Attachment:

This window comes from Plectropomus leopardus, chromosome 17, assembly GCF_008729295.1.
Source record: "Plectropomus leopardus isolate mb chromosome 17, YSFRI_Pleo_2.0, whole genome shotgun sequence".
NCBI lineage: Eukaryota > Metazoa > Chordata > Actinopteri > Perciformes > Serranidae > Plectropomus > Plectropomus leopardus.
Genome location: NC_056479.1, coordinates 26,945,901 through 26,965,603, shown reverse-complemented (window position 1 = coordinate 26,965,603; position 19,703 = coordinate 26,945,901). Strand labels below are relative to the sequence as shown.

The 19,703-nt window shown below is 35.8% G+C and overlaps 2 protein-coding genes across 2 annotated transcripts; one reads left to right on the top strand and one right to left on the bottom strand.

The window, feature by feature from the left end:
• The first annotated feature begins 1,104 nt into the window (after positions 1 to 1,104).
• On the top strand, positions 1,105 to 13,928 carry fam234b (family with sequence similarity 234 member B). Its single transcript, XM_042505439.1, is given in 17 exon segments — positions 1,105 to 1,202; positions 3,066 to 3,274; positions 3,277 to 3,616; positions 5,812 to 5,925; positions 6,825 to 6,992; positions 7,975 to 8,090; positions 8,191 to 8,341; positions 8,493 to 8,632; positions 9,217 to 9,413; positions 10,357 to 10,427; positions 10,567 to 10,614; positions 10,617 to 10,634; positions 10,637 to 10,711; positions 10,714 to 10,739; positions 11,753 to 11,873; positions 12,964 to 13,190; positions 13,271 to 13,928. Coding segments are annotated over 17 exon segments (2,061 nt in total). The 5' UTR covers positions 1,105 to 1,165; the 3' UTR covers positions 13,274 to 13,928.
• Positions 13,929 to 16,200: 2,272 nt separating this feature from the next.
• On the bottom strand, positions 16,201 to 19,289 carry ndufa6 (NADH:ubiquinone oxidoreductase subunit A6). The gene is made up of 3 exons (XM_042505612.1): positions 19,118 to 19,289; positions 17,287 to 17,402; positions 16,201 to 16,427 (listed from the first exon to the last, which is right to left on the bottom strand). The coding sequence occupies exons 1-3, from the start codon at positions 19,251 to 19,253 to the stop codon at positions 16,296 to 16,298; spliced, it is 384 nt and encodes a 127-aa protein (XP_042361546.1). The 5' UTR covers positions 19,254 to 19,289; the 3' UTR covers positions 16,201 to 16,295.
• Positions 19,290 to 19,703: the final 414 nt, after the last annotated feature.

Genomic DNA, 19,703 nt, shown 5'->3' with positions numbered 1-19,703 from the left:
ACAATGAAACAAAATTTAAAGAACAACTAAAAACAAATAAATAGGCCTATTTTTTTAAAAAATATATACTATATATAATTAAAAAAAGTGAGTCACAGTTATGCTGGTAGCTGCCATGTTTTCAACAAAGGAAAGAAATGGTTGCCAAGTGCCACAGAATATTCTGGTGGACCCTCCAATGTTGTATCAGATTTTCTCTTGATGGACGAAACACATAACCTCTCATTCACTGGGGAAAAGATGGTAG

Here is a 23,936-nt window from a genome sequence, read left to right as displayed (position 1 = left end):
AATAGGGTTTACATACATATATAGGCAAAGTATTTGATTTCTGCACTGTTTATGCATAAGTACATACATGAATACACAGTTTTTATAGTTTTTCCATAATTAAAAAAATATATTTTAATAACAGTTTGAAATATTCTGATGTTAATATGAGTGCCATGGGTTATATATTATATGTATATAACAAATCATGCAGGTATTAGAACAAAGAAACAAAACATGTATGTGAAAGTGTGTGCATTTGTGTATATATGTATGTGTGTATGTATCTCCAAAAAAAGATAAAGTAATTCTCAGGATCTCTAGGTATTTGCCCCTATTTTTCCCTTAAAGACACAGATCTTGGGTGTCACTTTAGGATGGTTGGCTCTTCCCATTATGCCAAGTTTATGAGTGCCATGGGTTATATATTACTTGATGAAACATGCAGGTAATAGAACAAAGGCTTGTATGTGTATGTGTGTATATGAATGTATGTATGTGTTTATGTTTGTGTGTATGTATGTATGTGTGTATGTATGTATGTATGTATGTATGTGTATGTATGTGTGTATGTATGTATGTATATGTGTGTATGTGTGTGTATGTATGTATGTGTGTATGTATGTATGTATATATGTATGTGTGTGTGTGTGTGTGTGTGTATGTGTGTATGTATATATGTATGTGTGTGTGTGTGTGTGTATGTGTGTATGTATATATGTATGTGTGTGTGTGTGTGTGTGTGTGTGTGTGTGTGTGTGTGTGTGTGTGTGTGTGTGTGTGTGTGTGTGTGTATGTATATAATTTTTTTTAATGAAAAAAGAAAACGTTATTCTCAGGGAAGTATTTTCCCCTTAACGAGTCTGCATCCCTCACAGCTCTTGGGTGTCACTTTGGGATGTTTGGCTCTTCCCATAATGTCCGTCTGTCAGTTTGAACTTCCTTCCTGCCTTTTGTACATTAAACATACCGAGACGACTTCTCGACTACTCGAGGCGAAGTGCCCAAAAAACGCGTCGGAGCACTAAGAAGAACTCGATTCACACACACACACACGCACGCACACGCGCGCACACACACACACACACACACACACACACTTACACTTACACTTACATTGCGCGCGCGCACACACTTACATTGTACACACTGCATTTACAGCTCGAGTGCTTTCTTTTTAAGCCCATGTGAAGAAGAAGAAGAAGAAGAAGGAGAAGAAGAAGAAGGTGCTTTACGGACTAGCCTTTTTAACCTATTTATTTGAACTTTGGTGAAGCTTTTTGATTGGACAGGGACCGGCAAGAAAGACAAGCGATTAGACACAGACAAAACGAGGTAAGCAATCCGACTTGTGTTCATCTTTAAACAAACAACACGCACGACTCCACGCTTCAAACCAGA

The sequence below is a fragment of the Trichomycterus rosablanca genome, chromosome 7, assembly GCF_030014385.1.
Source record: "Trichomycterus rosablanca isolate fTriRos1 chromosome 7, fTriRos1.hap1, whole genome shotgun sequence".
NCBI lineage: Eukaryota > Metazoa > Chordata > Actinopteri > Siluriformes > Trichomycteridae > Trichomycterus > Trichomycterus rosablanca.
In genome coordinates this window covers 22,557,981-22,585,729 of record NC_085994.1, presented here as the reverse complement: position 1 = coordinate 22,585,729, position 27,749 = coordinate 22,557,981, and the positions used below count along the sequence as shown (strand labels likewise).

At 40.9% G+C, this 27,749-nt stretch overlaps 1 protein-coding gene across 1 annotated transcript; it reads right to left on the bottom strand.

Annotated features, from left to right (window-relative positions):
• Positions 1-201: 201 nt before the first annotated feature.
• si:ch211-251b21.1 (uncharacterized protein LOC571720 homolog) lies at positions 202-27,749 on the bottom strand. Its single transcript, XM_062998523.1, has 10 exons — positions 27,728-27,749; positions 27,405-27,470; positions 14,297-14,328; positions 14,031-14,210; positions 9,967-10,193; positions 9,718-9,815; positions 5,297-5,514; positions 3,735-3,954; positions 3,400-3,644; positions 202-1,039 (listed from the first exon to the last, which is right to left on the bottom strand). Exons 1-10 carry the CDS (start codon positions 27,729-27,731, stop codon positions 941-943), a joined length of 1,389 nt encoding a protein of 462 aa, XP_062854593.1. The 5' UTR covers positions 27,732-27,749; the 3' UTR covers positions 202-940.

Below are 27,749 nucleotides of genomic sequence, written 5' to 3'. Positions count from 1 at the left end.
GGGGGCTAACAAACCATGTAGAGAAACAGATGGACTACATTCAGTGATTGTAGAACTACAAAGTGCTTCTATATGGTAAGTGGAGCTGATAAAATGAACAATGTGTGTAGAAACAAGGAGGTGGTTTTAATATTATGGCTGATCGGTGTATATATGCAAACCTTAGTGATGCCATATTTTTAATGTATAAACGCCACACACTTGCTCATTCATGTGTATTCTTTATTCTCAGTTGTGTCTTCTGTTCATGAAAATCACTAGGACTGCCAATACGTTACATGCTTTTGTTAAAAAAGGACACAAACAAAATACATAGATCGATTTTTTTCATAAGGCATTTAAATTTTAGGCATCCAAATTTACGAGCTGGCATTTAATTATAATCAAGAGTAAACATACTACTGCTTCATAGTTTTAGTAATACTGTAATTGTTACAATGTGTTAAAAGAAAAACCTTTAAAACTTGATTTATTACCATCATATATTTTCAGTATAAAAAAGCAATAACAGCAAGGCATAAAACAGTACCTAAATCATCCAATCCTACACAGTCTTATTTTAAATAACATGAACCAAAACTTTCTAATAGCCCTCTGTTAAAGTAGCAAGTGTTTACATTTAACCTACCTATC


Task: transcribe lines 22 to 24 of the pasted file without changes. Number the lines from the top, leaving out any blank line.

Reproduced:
• Positions 1-201: 201 nt before the first annotated feature.
• si:ch211-251b21.1 (uncharacterized protein LOC571720 homolog) lies at positions 202-27,749 on the bottom strand. Its single transcript, XM_062998523.1, has 10 exons — positions 27,728-27,749; positions 27,405-27,470; positions 14,297-14,328; positions 14,031-14,210; positions 9,967-10,193; positions 9,718-9,815; positions 5,297-5,514; positions 3,735-3,954; positions 3,400-3,644; positions 202-1,039 (listed from the first exon to the last, which is right to left on the bottom strand). Exons 1-10 carry the CDS (start codon positions 27,729-27,731, stop codon positions 941-943), a joined length of 1,389 nt encoding a protein of 462 aa, XP_062854593.1. The 5' UTR covers positions 27,732-27,749; the 3' UTR covers positions 202-940.

Below are 27,749 nucleotides of genomic sequence, written 5' to 3'. Positions count from 1 at the left end.